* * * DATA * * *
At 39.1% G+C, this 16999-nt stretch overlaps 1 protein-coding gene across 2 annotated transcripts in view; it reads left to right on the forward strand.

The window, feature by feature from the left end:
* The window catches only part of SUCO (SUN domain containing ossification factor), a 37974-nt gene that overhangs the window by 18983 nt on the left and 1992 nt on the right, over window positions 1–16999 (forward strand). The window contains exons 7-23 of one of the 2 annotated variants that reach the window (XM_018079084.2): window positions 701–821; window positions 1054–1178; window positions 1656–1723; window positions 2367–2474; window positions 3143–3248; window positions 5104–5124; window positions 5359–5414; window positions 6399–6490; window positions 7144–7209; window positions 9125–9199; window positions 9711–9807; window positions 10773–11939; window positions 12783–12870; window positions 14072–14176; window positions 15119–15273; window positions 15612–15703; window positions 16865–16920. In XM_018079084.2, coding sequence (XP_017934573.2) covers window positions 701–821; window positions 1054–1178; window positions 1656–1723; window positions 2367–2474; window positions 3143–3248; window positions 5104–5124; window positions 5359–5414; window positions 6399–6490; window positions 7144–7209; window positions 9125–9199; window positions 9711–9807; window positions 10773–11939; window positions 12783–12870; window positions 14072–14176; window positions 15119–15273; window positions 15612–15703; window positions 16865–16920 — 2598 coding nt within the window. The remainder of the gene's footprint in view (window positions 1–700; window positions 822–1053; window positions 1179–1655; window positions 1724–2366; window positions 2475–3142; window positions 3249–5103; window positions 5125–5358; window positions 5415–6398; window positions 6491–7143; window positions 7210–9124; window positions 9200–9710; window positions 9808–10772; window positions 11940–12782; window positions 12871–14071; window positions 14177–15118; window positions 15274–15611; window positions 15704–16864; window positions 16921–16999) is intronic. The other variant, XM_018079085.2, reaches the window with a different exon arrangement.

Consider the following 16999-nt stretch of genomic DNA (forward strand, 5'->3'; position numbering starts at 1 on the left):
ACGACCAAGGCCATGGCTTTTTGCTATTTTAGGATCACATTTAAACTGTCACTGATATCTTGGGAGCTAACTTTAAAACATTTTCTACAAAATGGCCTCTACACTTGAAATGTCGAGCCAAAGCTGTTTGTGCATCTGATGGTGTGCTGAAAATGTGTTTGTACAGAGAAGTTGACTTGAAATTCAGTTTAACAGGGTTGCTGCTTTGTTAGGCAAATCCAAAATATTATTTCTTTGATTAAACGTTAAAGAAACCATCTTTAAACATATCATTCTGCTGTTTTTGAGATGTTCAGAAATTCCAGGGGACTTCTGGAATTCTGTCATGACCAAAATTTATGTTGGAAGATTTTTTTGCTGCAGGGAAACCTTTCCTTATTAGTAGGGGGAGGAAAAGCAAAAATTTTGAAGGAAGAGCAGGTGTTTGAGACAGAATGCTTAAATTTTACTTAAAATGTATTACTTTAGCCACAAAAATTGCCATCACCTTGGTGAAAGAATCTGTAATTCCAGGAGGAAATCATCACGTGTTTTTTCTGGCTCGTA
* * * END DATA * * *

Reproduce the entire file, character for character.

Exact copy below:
At 39.1% G+C, this 16999-nt stretch overlaps 1 protein-coding gene across 2 annotated transcripts in view; it reads left to right on the forward strand.

The window, feature by feature from the left end:
* The window catches only part of SUCO (SUN domain containing ossification factor), a 37974-nt gene that overhangs the window by 18983 nt on the left and 1992 nt on the right, over window positions 1–16999 (forward strand). The window contains exons 7-23 of one of the 2 annotated variants that reach the window (XM_018079084.2): window positions 701–821; window positions 1054–1178; window positions 1656–1723; window positions 2367–2474; window positions 3143–3248; window positions 5104–5124; window positions 5359–5414; window positions 6399–6490; window positions 7144–7209; window positions 9125–9199; window positions 9711–9807; window positions 10773–11939; window positions 12783–12870; window positions 14072–14176; window positions 15119–15273; window positions 15612–15703; window positions 16865–16920. In XM_018079084.2, coding sequence (XP_017934573.2) covers window positions 701–821; window positions 1054–1178; window positions 1656–1723; window positions 2367–2474; window positions 3143–3248; window positions 5104–5124; window positions 5359–5414; window positions 6399–6490; window positions 7144–7209; window positions 9125–9199; window positions 9711–9807; window positions 10773–11939; window positions 12783–12870; window positions 14072–14176; window positions 15119–15273; window positions 15612–15703; window positions 16865–16920 — 2598 coding nt within the window. The remainder of the gene's footprint in view (window positions 1–700; window positions 822–1053; window positions 1179–1655; window positions 1724–2366; window positions 2475–3142; window positions 3249–5103; window positions 5125–5358; window positions 5415–6398; window positions 6491–7143; window positions 7210–9124; window positions 9200–9710; window positions 9808–10772; window positions 11940–12782; window positions 12871–14071; window positions 14177–15118; window positions 15274–15611; window positions 15704–16864; window positions 16921–16999) is intronic. The other variant, XM_018079085.2, reaches the window with a different exon arrangement.

Consider the following 16999-nt stretch of genomic DNA (forward strand, 5'->3'; position numbering starts at 1 on the left):
ACGACCAAGGCCATGGCTTTTTGCTATTTTAGGATCACATTTAAACTGTCACTGATATCTTGGGAGCTAACTTTAAAACATTTTCTACAAAATGGCCTCTACACTTGAAATGTCGAGCCAAAGCTGTTTGTGCATCTGATGGTGTGCTGAAAATGTGTTTGTACAGAGAAGTTGACTTGAAATTCAGTTTAACAGGGTTGCTGCTTTGTTAGGCAAATCCAAAATATTATTTCTTTGATTAAACGTTAAAGAAACCATCTTTAAACATATCATTCTGCTGTTTTTGAGATGTTCAGAAATTCCAGGGGACTTCTGGAATTCTGTCATGACCAAAATTTATGTTGGAAGATTTTTTTGCTGCAGGGAAACCTTTCCTTATTAGTAGGGGGAGGAAAAGCAAAAATTTTGAAGGAAGAGCAGGTGTTTGAGACAGAATGCTTAAATTTTACTTAAAATGTATTACTTTAGCCACAAAAATTGCCATCACCTTGGTGAAAGAATCTGTAATTCCAGGAGGAAATCATCACGTGTTTTTTCTGGCTCGTA